Why Virtual Reality & Augmented Reality are more important than you think?

It is undoubtedly an exciting time in the world of technology. Today, we stand on the brink of a technological revolution that will fundamentally transform the way we interact, live and work.

Over the past decade, too many new tech terms have been thrown around and some seamlessly integrated into our daily lives. Out of these, we’ve been hearing about Augmented Reality (AR) and Virtual Reality (VR) for years, touted to be the ‘the next big thing’. And for years, we’ve been told how these technologies will transform the way we communicate, consume content and use our devices.

AR and VR are distinct terms, and yet often interchanged. Both offer a unique visual approach. While AR shows you a broader picture by adding visuals into your real world surroundings, VR is an immersive experience that takes you into an artificial world. Balancing both technologies, a new word was thrown around — Mixed Reality. It essentially intermingles reality and imagination.

While AR and VR have been often viewed through a sceptical lens, they finally seem to be moving out of the shadows of uncertainty. To begin with, there seems to be a renewed assurance going by the announcements at this year’s Consumer Electronic Show (CES), which predicts future tech trends. The number of companies dabbling into these technologies is reassuring. But, the scale, scope, and complexity of the transformation could be larger than what we’ve imagined.

Some of the adopters of Virtual Reality have been sectors like gaming, healthcare, enterprise, entertainment, e-commerce, education and travel. But, as we know, technologies find more relevance if they can help simplify our day-to-day lives. And, that’s where AR and VR are headed. The shifting patterns of content consumption/interaction puts ‘connecting with new-age buyers’ at the forefront. These technologies are capable of disrupting the way enterprises across sector interact with potential customers and offer a delightful experience.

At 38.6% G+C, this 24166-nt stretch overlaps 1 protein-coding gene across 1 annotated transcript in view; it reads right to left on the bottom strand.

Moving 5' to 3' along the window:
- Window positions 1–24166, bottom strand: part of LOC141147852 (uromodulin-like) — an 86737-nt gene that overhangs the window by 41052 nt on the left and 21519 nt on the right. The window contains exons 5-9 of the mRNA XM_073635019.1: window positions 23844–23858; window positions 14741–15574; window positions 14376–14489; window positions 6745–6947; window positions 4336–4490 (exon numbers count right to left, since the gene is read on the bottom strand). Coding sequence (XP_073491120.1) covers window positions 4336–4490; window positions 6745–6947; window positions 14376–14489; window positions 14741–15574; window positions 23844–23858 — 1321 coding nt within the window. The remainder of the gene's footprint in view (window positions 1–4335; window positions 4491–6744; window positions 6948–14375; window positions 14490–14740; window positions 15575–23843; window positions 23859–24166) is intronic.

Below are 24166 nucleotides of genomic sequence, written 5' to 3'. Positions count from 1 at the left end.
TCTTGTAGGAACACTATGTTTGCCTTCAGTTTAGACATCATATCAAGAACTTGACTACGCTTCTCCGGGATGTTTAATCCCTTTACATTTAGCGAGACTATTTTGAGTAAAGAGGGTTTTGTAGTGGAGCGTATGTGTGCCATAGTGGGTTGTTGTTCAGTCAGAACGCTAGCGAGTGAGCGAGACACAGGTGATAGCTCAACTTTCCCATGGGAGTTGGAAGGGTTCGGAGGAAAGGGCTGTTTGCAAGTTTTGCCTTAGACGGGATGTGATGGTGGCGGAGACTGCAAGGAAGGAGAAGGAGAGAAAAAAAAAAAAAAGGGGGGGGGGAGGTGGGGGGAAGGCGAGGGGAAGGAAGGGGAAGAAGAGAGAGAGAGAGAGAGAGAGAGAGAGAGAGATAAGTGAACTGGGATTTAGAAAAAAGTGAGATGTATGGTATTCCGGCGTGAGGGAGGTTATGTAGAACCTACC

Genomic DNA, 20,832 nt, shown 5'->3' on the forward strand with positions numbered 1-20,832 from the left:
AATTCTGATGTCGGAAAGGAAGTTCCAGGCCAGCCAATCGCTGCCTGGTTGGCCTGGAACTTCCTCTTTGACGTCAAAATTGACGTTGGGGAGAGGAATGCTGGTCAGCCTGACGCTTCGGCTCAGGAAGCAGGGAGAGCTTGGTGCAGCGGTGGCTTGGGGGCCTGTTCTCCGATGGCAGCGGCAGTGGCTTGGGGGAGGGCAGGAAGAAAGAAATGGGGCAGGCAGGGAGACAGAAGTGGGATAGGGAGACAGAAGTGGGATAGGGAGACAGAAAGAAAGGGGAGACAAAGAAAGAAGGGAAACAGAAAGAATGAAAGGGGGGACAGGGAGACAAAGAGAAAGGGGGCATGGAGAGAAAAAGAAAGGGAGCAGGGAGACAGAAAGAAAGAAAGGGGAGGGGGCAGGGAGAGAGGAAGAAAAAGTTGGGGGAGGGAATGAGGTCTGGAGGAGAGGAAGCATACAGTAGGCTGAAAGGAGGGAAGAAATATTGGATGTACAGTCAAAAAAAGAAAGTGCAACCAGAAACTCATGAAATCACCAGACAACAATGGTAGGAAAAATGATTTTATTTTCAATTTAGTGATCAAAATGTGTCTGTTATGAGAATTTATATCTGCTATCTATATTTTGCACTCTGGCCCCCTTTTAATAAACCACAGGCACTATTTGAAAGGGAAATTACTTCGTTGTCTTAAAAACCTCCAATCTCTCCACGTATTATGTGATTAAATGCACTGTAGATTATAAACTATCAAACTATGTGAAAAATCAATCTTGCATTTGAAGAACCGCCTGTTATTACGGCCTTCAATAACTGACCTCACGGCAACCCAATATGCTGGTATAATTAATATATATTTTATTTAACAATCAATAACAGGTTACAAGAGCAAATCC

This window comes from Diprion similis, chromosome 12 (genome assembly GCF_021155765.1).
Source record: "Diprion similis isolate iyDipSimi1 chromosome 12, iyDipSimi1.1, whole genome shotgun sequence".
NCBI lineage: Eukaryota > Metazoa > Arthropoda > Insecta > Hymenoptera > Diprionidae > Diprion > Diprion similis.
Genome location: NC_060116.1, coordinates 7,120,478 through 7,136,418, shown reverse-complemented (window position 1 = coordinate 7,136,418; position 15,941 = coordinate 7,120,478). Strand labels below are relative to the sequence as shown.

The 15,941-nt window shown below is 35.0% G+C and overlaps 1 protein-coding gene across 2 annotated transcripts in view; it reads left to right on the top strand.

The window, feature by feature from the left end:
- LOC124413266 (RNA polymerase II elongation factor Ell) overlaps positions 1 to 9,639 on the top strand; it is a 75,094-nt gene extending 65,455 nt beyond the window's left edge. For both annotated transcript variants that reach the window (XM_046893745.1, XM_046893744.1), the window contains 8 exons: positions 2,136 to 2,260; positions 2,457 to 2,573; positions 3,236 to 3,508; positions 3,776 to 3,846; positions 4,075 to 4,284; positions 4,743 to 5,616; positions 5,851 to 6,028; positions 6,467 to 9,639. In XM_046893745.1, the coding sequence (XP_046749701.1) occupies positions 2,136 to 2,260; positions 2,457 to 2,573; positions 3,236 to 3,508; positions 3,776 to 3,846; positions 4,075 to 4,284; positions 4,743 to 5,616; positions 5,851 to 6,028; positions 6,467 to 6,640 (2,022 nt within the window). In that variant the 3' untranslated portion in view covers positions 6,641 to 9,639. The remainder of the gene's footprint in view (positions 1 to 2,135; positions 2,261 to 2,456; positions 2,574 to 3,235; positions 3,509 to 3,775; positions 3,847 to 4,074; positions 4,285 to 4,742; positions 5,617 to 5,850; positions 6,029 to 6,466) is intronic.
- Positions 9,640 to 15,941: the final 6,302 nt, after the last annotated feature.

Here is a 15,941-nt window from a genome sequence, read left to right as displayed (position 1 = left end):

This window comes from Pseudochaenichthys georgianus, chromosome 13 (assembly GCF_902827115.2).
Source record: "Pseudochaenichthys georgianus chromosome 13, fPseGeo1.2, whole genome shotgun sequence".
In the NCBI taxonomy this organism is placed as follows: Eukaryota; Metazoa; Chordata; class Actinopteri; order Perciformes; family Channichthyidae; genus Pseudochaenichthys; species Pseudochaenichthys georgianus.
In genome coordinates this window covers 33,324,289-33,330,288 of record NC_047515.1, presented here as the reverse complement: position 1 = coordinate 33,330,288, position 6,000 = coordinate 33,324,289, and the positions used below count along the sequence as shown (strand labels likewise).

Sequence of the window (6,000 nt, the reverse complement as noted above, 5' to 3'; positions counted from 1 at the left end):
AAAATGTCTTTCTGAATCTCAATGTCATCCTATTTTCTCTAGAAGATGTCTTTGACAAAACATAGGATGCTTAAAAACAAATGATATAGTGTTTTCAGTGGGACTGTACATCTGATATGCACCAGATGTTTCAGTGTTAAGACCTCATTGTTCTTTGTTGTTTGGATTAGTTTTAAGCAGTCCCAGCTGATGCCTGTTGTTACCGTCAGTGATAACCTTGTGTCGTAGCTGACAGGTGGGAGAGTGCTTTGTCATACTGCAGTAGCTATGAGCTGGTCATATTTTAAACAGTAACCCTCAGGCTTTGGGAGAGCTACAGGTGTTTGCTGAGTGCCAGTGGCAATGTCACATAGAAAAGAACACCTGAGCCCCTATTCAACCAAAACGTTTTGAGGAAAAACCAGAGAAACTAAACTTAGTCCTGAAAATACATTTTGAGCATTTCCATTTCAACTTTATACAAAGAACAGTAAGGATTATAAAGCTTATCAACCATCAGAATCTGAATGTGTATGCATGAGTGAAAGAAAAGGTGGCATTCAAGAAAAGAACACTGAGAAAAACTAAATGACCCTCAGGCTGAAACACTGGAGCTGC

For instance, online shopping has witnessed explosive growth going by the study conducted by Assocham and Deloitte, the digital commerce market in the country is expected to cross $50 billion in value by the end of 2018. This has worked in tandem with deeper penetration of smartphones and faster Internet.

AR and VR could effectively bridge the gap between the thrill for touch and feel, and online shopping. Yes, one of the key pain points of online retail industry. For instance, Augmented Reality can simplify search using image-based platforms that look like the front-end of stores or in-store navigation apps.

While Pokemon Go will go down in history as the game that played a crucial role in bringing AR to the public at large, the technology has far more potential. A Deloitte study claims that over a billion smartphone users will create augmented reality (AR) content at least once in 2018, with three hundred million being monthly creators and tens of millions making and sharing content weekly.

In addition to convenient shopping, an AR app can add the element of customisation, allowing consumers to try out different colours and sizes to view how these will fit into their surroundings. Similarly, VR technologies are helping enterprises build visualisation tools that will help customers virtually build a dream home, among other things. Meanwhile, VR headsets have been evolving to go clutter-free with slow yet steady rise in content and minimal wires and cables. There are three mainstream VR headsets along with dozens of cheap rip-offs on the market.

The nascent Indian AR/VR market is expected to grow at a compound annual growth rate (CAGR) of 76 percent over the next five years, fuelled by demand from business and consumer sectors.

According to Techcrunch, funding for VR and AR startups has amounted to $2.1 billion in 2017. India has about 170 AR/VR startups and out of these, 60 percent were set up shop in the past 24 months, as per the Market Pulse Report on AR and VR, by GrowthEnabler, a data and intelligence firm.

As ‘content is king’, both these technologies are promising from the perspective of engagement. Apart from the sensory engagement, they also offer intellectual engagement, allowing to share just the right information in a more meaningful and engaging manner.